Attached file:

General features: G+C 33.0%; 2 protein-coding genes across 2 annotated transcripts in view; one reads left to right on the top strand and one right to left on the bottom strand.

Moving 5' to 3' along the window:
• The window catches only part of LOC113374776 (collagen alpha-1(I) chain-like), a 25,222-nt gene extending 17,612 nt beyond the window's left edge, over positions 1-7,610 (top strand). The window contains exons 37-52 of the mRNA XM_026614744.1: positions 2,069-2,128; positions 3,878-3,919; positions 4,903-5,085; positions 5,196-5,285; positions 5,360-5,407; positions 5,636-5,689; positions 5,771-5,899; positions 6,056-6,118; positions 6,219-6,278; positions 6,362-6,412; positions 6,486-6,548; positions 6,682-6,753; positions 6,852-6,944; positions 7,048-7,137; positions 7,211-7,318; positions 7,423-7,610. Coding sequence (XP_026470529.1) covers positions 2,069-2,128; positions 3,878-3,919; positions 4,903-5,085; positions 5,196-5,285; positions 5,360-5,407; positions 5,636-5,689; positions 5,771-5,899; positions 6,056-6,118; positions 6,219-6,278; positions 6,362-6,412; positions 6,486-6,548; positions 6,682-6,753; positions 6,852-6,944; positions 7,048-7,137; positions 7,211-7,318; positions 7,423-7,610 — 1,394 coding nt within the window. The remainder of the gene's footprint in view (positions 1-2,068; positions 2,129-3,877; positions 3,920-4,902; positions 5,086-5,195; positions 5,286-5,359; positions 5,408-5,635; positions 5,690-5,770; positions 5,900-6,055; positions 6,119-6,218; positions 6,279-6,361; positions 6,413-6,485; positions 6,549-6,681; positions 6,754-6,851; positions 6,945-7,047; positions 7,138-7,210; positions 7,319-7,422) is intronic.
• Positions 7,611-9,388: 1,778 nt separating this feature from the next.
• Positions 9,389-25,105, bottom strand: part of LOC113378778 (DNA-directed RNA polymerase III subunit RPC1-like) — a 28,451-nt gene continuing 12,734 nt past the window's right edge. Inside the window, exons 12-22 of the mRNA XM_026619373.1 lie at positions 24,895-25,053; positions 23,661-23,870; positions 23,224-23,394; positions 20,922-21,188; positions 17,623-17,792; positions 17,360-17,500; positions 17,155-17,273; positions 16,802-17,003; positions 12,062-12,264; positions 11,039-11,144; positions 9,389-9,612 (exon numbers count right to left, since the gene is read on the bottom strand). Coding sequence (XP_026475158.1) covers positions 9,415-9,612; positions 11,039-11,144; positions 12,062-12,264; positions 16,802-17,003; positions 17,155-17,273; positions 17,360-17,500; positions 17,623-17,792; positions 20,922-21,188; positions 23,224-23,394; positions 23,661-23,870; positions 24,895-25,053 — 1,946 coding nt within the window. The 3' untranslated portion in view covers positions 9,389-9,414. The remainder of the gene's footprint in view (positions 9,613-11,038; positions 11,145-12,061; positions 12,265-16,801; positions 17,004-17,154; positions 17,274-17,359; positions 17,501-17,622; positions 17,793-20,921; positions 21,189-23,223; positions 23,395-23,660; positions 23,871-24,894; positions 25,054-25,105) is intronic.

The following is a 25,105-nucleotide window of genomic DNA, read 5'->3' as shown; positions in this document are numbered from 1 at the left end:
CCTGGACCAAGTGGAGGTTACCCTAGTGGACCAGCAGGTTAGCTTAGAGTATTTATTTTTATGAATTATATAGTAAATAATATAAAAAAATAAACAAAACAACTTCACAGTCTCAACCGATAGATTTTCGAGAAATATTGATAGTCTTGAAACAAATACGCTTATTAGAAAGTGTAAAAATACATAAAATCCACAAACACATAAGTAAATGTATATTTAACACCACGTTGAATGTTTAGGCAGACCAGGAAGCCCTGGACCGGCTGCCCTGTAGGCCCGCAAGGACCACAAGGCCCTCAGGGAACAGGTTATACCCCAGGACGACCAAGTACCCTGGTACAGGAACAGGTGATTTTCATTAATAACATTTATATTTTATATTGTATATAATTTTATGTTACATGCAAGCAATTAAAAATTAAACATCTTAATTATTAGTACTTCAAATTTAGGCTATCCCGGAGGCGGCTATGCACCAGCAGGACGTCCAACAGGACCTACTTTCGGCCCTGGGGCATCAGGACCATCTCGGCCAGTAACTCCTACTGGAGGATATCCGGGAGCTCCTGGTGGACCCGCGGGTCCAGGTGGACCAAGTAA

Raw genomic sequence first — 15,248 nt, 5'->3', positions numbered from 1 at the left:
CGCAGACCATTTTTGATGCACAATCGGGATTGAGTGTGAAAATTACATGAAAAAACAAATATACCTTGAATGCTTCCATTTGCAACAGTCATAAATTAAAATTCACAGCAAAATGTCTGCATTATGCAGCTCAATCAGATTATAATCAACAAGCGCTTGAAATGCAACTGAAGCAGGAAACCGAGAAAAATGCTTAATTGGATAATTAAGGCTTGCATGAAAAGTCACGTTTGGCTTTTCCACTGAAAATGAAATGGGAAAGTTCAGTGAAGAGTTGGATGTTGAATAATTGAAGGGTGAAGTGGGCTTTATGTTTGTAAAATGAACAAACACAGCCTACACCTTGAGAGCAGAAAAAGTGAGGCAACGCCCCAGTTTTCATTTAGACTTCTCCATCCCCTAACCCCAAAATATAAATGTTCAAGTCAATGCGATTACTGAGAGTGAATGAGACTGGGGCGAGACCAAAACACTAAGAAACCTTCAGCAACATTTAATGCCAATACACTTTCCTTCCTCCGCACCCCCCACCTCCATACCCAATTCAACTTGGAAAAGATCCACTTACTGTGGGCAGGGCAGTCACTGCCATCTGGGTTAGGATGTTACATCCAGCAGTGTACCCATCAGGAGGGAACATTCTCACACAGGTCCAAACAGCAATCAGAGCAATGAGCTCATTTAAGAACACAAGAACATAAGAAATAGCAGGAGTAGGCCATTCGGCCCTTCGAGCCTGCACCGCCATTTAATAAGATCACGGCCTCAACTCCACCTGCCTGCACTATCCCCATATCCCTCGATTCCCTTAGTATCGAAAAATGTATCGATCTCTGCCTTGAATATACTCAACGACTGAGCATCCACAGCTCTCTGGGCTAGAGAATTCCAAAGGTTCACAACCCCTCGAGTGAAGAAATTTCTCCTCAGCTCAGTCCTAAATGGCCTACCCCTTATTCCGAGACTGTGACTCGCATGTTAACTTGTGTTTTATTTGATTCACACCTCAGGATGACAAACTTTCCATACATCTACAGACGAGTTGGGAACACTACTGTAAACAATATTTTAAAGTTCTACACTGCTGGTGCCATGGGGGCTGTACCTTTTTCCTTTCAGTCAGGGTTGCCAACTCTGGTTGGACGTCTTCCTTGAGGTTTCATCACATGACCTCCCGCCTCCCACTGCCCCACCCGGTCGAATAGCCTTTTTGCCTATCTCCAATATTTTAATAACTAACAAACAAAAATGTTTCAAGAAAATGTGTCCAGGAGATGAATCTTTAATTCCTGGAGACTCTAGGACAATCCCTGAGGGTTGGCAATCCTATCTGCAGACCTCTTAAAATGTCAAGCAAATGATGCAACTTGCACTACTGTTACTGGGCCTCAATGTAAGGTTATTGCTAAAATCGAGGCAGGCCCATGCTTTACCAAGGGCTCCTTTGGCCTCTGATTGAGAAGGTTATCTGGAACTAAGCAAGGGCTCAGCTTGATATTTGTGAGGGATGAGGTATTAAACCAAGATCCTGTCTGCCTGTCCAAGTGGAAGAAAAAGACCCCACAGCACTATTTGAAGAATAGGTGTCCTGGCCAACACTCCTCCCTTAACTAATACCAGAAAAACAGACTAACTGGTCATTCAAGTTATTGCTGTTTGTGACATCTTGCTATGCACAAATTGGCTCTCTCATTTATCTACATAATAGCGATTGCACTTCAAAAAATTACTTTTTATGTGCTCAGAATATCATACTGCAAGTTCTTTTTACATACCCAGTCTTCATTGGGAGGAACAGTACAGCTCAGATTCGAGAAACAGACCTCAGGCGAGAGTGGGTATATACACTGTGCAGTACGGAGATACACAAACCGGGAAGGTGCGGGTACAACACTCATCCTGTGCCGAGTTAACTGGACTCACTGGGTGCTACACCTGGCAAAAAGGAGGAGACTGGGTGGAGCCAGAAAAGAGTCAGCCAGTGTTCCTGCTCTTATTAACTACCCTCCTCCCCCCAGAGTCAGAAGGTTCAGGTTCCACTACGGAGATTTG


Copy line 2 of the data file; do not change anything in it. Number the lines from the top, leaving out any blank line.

Moving 5' to 3' along the window: